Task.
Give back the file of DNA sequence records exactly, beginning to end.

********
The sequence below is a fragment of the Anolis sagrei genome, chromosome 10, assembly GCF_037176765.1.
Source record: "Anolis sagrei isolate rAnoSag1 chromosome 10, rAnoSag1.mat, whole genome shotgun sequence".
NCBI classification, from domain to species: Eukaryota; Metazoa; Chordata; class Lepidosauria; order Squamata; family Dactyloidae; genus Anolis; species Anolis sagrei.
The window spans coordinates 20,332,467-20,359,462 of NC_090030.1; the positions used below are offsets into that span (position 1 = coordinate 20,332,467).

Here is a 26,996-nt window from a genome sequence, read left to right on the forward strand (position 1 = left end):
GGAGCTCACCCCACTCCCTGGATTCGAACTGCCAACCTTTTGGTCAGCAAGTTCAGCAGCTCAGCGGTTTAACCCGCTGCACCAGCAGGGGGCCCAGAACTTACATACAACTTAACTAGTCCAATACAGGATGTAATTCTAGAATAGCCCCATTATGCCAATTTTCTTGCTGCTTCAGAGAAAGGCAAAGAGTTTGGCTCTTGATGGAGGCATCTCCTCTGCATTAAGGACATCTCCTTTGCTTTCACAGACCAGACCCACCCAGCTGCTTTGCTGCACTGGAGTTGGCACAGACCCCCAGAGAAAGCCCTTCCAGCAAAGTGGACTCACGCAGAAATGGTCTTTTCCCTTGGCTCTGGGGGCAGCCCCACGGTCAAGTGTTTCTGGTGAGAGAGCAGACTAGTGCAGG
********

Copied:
The sequence below is a fragment of the Anolis sagrei genome, chromosome 10, assembly GCF_037176765.1.
Source record: "Anolis sagrei isolate rAnoSag1 chromosome 10, rAnoSag1.mat, whole genome shotgun sequence".
NCBI classification, from domain to species: Eukaryota; Metazoa; Chordata; class Lepidosauria; order Squamata; family Dactyloidae; genus Anolis; species Anolis sagrei.
The window spans coordinates 20,332,467-20,359,462 of NC_090030.1; the positions used below are offsets into that span (position 1 = coordinate 20,332,467).

Here is a 26,996-nt window from a genome sequence, read left to right on the forward strand (position 1 = left end):
GGAGCTCACCCCACTCCCTGGATTCGAACTGCCAACCTTTTGGTCAGCAAGTTCAGCAGCTCAGCGGTTTAACCCGCTGCACCAGCAGGGGGCCCAGAACTTACATACAACTTAACTAGTCCAATACAGGATGTAATTCTAGAATAGCCCCATTATGCCAATTTTCTTGCTGCTTCAGAGAAAGGCAAAGAGTTTGGCTCTTGATGGAGGCATCTCCTCTGCATTAAGGACATCTCCTTTGCTTTCACAGACCAGACCCACCCAGCTGCTTTGCTGCACTGGAGTTGGCACAGACCCCCAGAGAAAGCCCTTCCAGCAAAGTGGACTCACGCAGAAATGGTCTTTTCCCTTGGCTCTGGGGGCAGCCCCACGGTCAAGTGTTTCTGGTGAGAGAGCAGACTAGTGCAGG